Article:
April 29, 2013

CHIUSANO | NBA Center Jason Collins Speaks Up

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In an emotional and incredibly brave interview for SportsIllustrated.com yesterday, seven-foot NBA center Jason Collins came out to the public, making him the first openly gay male professional athlete who is still active in his sport.

“I’m a 34-year-old NBA center. I’m black. And I’m gay,” were the first words of Collins’ story, which will be printed in the May 6 issue of Sports Illustrated. In a world of professional sports that has effectively silenced its gay community, Collins has opened the floor for other athletes who have been hiding behind a veil of uncertainty. “I wish I wasn’t the kid in the class raising his hand and saying, ‘I’m different,’” Collins wrote. “If I had my way, someone else would have already done this. Nobody has, which is why I’m raising my hand.”

Collins tells his story through a series of heart-wrenching accounts, beginning with his decision to first come out to his Aunt Teri, who comforted him by saying she had known for many years. Though Collins has a twin brother — Jerron Collins, who followed him from Stanford into the NBA — he decided not to come out to his brother until last summer. Though Jerron was more surprised than their Aunt Terri, Collins said that, “he was full of brotherly love. For the first time in our lives, he wanted to step in and protect me.” Behind the support of a family that he called “close-knit,” Collins was able to make the ultimate decision to come out to the rest of the world. “I shouldn’t have to live under the threat of being outed,” he said. “The announcement should be mine to make, not TMZ’s.”

Though Collins is the first active openly gay male player, the topic of gay athletes in professional sports has become increasingly prevalent. Only a few weeks ago, women’s college basketball star and number one pick in the WNBA draft — Brittany Griner — spoke about her sexuality in an interview with Sports Illustrated. Just two months before that, professional soccer player Robbie Rogers came out in a letter that he posted to his website, which also announced his decision to leave professional soccer.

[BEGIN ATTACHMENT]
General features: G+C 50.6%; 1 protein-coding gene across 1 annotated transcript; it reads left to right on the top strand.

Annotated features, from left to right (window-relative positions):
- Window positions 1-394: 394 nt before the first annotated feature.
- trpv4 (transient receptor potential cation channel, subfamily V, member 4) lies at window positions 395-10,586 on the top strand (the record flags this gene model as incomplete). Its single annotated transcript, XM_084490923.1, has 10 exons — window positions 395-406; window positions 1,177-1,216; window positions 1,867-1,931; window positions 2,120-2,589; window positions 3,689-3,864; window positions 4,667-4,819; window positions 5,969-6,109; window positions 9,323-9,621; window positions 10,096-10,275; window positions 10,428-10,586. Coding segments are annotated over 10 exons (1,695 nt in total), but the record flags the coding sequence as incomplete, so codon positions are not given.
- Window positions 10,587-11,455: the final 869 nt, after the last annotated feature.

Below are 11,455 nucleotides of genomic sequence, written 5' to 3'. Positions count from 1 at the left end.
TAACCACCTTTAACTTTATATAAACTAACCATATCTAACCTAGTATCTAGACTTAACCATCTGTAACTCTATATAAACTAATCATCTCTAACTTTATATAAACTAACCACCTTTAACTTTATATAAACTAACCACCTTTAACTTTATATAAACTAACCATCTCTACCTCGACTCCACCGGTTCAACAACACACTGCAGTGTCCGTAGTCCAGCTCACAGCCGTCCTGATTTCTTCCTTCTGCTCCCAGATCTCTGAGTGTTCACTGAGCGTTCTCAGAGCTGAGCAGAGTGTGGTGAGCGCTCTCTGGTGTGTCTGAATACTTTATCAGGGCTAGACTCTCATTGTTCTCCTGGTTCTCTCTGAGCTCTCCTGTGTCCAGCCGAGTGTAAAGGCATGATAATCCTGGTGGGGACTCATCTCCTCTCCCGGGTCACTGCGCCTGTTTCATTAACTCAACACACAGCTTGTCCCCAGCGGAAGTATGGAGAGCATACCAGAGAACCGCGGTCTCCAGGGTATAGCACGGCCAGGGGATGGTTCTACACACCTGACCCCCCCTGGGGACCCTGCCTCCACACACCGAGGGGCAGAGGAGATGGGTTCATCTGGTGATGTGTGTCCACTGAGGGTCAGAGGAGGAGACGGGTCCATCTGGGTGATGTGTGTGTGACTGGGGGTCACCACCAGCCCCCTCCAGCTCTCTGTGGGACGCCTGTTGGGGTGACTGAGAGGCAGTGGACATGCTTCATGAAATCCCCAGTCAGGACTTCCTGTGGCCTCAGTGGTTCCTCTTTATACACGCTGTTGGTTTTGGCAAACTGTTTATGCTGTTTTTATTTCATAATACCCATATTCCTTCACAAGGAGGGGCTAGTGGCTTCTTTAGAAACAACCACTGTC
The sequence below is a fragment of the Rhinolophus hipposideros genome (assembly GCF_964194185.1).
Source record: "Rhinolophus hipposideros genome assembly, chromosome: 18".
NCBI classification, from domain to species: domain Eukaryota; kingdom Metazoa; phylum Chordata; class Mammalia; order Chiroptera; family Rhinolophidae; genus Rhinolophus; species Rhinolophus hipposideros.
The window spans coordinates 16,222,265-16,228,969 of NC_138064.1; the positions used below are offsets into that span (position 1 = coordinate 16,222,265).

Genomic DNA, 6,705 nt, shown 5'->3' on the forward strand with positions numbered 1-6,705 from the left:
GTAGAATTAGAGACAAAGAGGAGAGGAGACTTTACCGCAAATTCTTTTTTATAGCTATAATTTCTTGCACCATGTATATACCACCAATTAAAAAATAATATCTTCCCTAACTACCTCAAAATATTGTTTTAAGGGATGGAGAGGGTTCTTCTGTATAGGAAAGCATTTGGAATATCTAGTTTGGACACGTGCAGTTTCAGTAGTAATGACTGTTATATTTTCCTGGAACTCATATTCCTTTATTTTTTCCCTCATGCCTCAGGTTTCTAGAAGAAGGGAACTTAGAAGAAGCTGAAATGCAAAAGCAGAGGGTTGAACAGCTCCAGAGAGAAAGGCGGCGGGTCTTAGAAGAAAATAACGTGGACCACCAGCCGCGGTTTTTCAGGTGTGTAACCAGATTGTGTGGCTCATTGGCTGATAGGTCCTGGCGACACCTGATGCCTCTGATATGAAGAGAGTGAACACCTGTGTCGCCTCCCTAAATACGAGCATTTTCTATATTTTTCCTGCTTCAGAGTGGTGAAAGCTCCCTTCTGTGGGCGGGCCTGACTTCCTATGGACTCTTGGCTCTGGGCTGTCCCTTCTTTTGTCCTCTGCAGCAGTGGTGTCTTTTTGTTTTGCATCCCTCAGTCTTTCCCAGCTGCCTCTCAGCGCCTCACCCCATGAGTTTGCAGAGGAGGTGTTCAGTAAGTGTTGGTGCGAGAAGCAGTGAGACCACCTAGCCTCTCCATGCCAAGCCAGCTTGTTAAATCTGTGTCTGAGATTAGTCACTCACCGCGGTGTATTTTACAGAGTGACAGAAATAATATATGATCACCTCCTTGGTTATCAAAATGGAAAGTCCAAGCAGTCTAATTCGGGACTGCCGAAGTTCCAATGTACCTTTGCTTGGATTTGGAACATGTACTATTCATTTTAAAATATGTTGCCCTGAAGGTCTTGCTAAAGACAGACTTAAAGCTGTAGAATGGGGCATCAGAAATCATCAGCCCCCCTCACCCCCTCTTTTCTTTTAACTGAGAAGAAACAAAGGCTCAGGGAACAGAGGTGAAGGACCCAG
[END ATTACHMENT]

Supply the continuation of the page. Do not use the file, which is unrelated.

For Griner, the announcement was much less publicized, and seemed to come more naturally to the 6’8” center who recently graduated from Baylor. When asked about the decision to come out as a famous athlete, Griner said, “It really wasn’t too difficult; I wouldn’t say I was hiding or anything like that. I’ve always been open about who I am and my sexuality.”

Griner’s reply poses a truly unexplainable double standard between the acceptance of openly gay female and male athletes. When asked about this, Griner replied, “I really couldn’t give an answer on why that’s so different. Being one that’s out, it’s just being who you are.” Why is it that in the male world of professional sports, athletes find it so much harder to be who they are?

The aggressiveness of the male sports world certainly does not help. In sports that breed male athletes who want to hit people, who want to create contact, who are forced to fight each other, there seems to be no room for homosexuality. In an article in the San Francisco Chronicle, Gregory Herek — a psychologist at UC Davis — said, “Men are raised to think they have to prove their masculinity, and one big part about being masculine is being heterosexual.” There is a culture around professional sports — especially ones that have no female counterparts like the NFL and NHL — as being “a man’s game.” There is no place for femininity, there is no place for feelings, and therefore there is no place for homosexuals.